The Cumbria Coast Railway is built right on the coastline in many places, such as between Workington & Whitehaven and between Saint Bees & Seascale. It is a pretty wild coastline and the sea wall supporting the railway has often been damaged during storms. At Parton, between Workington & Whitehaven, the track has been reduced to a single line to move trains away from the sea wall and reduce loading on the sea defences. The line is often closed by storms due to the risk to trains.
On the inland side of the railway, the peaks and fells of the Lake District are clearly visible, so there is nearly always some stunning scenery to look at. On the day of my journey, weather was rather overcast and wet but the scenery was still spectacular. That said, the sun did briefly poke through the clouds south of Bootle.
Between Whitehaven & Saint Bees and from Saint Bees to Sellafield there are further single line sections that are operated by tokens. These require driver to stop the train so that the token for each section of line can be exchanged. More about token working here. Eventually, the line will be re-signalled with digital signalling which will remove this archaic, but quaint, way of operating. On other parts of the rail system, British Rail implemented a radio system for exchanging tokens, but this system never made it to Cumbria. This means that the line is expensive to operate, as signal staff are needed at all the signalboxes. As a result, the line has no service south of Whitehaven on Sundays.*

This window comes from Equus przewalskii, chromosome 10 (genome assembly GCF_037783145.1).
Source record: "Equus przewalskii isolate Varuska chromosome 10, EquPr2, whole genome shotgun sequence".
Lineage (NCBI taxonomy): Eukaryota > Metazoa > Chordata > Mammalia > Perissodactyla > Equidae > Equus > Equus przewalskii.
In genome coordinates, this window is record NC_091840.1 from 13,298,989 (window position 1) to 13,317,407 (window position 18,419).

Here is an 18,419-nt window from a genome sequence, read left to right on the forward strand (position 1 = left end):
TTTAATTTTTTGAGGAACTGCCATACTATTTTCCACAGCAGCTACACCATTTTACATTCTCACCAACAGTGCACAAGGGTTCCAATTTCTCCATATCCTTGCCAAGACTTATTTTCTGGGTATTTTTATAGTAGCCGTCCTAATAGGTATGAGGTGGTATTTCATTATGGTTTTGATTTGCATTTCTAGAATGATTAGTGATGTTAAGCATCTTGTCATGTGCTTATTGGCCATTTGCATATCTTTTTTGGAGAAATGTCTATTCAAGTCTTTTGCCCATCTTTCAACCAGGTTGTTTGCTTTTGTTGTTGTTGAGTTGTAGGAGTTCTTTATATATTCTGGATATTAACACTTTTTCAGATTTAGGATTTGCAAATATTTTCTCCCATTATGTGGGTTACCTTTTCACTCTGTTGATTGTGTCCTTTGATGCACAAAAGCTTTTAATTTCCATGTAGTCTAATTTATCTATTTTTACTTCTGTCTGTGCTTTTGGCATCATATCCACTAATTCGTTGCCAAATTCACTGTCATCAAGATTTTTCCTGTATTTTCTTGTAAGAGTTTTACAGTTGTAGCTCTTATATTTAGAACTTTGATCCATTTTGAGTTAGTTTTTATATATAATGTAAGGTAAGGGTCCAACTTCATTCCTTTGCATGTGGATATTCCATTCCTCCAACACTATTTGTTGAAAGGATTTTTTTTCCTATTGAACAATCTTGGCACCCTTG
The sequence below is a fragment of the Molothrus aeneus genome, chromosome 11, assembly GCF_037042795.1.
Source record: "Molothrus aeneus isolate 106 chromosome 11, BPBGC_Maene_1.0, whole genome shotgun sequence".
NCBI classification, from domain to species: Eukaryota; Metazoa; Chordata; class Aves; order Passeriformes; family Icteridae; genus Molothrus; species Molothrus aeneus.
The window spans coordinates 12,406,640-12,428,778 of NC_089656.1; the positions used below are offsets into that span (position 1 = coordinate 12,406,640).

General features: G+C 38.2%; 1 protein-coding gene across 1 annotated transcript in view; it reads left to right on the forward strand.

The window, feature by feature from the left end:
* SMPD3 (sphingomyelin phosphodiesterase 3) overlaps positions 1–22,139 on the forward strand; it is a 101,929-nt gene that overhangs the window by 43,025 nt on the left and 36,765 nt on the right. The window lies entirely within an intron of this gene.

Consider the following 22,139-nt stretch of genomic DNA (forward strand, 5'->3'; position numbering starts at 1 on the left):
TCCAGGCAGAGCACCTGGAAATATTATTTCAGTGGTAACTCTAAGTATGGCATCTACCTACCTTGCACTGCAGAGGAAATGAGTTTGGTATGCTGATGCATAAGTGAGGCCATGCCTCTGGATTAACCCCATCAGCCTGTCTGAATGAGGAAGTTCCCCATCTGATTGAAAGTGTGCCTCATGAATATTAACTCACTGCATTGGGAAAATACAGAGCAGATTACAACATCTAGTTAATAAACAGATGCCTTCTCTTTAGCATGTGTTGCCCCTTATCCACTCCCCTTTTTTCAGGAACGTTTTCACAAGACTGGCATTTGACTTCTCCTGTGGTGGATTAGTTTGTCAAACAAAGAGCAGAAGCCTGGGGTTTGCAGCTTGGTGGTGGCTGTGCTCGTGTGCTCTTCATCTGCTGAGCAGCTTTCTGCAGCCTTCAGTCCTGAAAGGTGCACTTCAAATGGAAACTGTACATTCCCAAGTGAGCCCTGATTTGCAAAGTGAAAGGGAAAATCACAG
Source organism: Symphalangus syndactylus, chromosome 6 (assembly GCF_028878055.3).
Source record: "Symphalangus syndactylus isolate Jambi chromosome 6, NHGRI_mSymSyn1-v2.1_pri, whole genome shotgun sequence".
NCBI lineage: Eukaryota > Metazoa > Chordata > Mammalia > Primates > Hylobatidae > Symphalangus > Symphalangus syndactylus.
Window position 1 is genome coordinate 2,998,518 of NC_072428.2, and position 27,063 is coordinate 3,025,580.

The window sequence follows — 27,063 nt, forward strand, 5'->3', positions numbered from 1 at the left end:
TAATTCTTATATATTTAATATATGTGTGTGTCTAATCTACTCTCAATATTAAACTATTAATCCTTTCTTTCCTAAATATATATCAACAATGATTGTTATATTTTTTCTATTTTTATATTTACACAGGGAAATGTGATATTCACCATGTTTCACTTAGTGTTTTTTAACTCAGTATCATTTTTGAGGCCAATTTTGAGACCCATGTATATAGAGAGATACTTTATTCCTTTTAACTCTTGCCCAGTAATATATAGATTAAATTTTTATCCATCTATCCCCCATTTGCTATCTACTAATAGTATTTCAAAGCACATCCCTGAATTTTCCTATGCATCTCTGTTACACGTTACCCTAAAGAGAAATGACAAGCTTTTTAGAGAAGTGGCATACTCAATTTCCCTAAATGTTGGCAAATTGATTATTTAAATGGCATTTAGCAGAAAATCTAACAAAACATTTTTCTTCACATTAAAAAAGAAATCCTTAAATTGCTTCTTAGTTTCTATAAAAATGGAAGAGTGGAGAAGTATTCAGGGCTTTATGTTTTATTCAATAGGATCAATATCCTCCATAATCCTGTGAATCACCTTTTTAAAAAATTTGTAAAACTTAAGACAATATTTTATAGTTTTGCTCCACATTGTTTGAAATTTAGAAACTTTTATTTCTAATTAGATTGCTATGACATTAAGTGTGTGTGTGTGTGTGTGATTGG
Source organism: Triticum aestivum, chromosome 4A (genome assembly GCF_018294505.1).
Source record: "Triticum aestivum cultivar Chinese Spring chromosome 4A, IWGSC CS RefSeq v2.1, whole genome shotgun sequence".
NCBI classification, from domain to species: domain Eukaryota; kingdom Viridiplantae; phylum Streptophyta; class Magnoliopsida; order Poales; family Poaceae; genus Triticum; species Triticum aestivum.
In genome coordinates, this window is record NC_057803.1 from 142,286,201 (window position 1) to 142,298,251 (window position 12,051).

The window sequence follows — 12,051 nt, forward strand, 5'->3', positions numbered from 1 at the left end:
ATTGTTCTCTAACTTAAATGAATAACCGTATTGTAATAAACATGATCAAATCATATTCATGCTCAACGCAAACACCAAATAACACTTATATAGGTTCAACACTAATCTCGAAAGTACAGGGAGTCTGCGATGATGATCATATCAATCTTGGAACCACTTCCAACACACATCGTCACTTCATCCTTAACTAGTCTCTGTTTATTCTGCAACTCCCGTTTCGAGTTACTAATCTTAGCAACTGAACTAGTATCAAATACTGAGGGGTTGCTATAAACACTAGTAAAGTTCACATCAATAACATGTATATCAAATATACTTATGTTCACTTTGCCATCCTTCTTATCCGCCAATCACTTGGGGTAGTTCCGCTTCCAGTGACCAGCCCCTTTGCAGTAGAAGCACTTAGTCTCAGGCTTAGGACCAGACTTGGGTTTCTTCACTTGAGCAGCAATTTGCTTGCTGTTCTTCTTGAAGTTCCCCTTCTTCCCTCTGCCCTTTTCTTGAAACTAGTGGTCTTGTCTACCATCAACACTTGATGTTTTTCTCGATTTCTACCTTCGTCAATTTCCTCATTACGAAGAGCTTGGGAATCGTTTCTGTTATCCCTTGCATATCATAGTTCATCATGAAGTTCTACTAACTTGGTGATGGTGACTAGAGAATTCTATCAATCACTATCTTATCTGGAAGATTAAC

Many of the stations along the route are request stops and so the trains pass through at slow speed unless passengers have requested the train to stop by speaking to the train staff; the train also stops if a passenger is seen waiting on the platform.
The railway crosses the Esk river at the pretty coastal village of Ravenglass. This is also the station for the heritage narrow gauge Ravenglass & Eskdale Railway.
Between Millom and Kirkby-in-Furness, the railway makes a lengthy detour inland around the estuary of the River Duddon, before crossing the river near Foxfield.
I can certainly recommend travelling this railway – either as a day trip or as a short break combined with a stay in one of the many cottages and small hotels dotted along it. It is easily do-able as a day trip from Carlisle or Lancaster (both places making a decent base) which gives time to stop in Whitehaven, go for a coastal walk between stations, or visit the Ravenglass railway. Northern also sell a few rail rover tickets, but a return ticket from Carlisle to Barrow allows travel via Lancaster too.
* Update: since the May 2018 timetable change, the lien now has a limited Sunday service.